David Bourget (Western Ontario)
David Chalmers (ANU, NYU)
Rafael De Clercq
Ezio Di Nucci
Jonathan Jenkins Ichikawa
Jack Alan Reynolds
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The Monist 84 (2):265 - 283 (2001)
An association between a pair of variables can consistently be inverted in each subpopulation of a population when the population is partitioned. E.g., a medical treatment can be associated with a higher recovery rate for treated patients compared with the recovery rate for untreated patients; yet, treated male patients and treated female patients can each have lower recovery rates when compared with untreated male patients and untreated female patients. Conversely, higher recovery rates for treated patients in each subpopulation are consistent with a lower recovery rate in the total population when data are aggregated. The arithmetical structures that underlie facts like these support surprising applications of them that invalidate a cluster of arguments that many people, at least initially, take to be intuitively valid. E.g., despite intuitions to the contrary, the following argument is invalid.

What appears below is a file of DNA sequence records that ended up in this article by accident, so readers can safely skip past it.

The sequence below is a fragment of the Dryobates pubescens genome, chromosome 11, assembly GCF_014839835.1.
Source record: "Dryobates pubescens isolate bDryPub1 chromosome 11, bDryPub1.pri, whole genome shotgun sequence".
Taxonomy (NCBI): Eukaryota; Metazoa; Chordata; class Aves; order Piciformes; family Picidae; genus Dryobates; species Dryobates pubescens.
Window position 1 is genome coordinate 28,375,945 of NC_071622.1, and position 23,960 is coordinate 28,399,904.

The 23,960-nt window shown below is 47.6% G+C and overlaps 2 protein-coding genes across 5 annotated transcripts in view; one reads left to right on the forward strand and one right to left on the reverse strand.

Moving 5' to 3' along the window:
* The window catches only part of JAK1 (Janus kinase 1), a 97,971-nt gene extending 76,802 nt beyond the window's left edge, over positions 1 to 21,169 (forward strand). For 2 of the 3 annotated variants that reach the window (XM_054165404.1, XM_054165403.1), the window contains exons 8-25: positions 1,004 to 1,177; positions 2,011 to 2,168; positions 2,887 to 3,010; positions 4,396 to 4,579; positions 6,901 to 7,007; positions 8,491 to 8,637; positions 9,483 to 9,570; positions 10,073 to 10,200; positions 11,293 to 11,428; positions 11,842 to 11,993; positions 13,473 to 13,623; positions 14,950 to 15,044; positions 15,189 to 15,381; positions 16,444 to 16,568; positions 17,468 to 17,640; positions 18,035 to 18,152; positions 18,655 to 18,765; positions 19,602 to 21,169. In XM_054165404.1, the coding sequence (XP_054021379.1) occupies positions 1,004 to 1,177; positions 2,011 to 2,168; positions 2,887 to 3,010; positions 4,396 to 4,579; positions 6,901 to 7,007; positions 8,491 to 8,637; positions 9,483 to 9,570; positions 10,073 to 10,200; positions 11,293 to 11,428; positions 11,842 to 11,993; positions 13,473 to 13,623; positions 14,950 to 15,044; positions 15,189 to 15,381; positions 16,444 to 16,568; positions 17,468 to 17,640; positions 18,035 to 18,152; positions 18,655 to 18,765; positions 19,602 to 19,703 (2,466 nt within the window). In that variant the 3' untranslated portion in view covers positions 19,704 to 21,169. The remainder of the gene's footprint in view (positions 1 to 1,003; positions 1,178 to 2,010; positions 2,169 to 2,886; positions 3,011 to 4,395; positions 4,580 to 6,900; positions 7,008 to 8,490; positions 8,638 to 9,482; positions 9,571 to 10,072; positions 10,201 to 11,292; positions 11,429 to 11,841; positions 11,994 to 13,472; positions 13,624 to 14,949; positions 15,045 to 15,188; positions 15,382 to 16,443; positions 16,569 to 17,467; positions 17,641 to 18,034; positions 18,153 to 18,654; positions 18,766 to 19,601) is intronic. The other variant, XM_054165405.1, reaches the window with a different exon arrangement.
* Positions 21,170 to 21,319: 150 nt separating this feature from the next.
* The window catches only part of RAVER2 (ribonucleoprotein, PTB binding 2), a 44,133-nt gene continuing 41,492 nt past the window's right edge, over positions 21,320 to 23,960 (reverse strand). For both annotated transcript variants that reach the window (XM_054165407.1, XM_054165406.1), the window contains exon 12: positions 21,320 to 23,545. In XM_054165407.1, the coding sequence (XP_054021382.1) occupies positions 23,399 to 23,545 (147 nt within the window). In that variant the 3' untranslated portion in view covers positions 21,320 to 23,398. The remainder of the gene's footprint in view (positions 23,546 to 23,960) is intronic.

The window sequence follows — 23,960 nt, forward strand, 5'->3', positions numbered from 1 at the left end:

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Prasanta S. Bandyoapdhyay, Davin Nelson, Mark Greenwood, Gordon Brittan & Jesse Berwald (2011). The Logic of Simpson's Paradox. Synthese 181 (2):185 - 208.
Prasanta S. Bandyoapdhyay, Davin Nelson, Mark Greenwood, Gordon Brittan & Jesse Berwald (2011). The Logic of Simpson’s Paradox. Synthese 181 (2):185-208.
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